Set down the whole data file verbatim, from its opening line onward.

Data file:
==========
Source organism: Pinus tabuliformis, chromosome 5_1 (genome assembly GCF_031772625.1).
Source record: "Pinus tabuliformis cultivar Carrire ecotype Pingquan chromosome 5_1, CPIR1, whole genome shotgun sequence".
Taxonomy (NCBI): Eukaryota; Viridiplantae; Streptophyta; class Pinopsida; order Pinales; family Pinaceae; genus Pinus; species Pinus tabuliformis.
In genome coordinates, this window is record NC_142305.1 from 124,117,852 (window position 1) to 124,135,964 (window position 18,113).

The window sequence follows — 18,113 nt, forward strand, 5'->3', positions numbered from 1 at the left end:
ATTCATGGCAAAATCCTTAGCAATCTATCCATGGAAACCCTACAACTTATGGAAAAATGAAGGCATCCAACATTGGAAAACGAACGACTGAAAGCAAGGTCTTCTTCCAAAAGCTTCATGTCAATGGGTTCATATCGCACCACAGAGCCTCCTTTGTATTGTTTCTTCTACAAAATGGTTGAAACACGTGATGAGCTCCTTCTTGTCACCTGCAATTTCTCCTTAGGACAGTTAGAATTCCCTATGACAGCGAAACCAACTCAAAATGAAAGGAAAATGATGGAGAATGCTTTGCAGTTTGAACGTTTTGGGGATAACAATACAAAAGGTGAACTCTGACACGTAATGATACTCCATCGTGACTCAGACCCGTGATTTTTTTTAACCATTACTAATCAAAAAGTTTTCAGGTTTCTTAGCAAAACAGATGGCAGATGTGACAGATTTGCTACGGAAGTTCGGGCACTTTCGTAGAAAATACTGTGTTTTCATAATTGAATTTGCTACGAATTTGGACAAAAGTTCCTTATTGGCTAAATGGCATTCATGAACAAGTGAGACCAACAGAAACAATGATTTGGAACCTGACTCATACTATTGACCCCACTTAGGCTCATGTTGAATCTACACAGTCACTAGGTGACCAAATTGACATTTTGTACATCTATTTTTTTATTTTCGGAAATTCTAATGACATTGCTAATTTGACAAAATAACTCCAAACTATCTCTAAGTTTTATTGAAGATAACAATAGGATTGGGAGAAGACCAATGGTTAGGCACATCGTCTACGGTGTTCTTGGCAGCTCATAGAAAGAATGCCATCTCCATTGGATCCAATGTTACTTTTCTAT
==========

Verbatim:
Source organism: Pinus tabuliformis, chromosome 5_1 (genome assembly GCF_031772625.1).
Source record: "Pinus tabuliformis cultivar Carrire ecotype Pingquan chromosome 5_1, CPIR1, whole genome shotgun sequence".
Taxonomy (NCBI): Eukaryota; Viridiplantae; Streptophyta; class Pinopsida; order Pinales; family Pinaceae; genus Pinus; species Pinus tabuliformis.
In genome coordinates, this window is record NC_142305.1 from 124,117,852 (window position 1) to 124,135,964 (window position 18,113).

The window sequence follows — 18,113 nt, forward strand, 5'->3', positions numbered from 1 at the left end:
ATTCATGGCAAAATCCTTAGCAATCTATCCATGGAAACCCTACAACTTATGGAAAAATGAAGGCATCCAACATTGGAAAACGAACGACTGAAAGCAAGGTCTTCTTCCAAAAGCTTCATGTCAATGGGTTCATATCGCACCACAGAGCCTCCTTTGTATTGTTTCTTCTACAAAATGGTTGAAACACGTGATGAGCTCCTTCTTGTCACCTGCAATTTCTCCTTAGGACAGTTAGAATTCCCTATGACAGCGAAACCAACTCAAAATGAAAGGAAAATGATGGAGAATGCTTTGCAGTTTGAACGTTTTGGGGATAACAATACAAAAGGTGAACTCTGACACGTAATGATACTCCATCGTGACTCAGACCCGTGATTTTTTTTAACCATTACTAATCAAAAAGTTTTCAGGTTTCTTAGCAAAACAGATGGCAGATGTGACAGATTTGCTACGGAAGTTCGGGCACTTTCGTAGAAAATACTGTGTTTTCATAATTGAATTTGCTACGAATTTGGACAAAAGTTCCTTATTGGCTAAATGGCATTCATGAACAAGTGAGACCAACAGAAACAATGATTTGGAACCTGACTCATACTATTGACCCCACTTAGGCTCATGTTGAATCTACACAGTCACTAGGTGACCAAATTGACATTTTGTACATCTATTTTTTTATTTTCGGAAATTCTAATGACATTGCTAATTTGACAAAATAACTCCAAACTATCTCTAAGTTTTATTGAAGATAACAATAGGATTGGGAGAAGACCAATGGTTAGGCACATCGTCTACGGTGTTCTTGGCAGCTCATAGAAAGAATGCCATCTCCATTGGATCCAATGTTACTTTTCTAT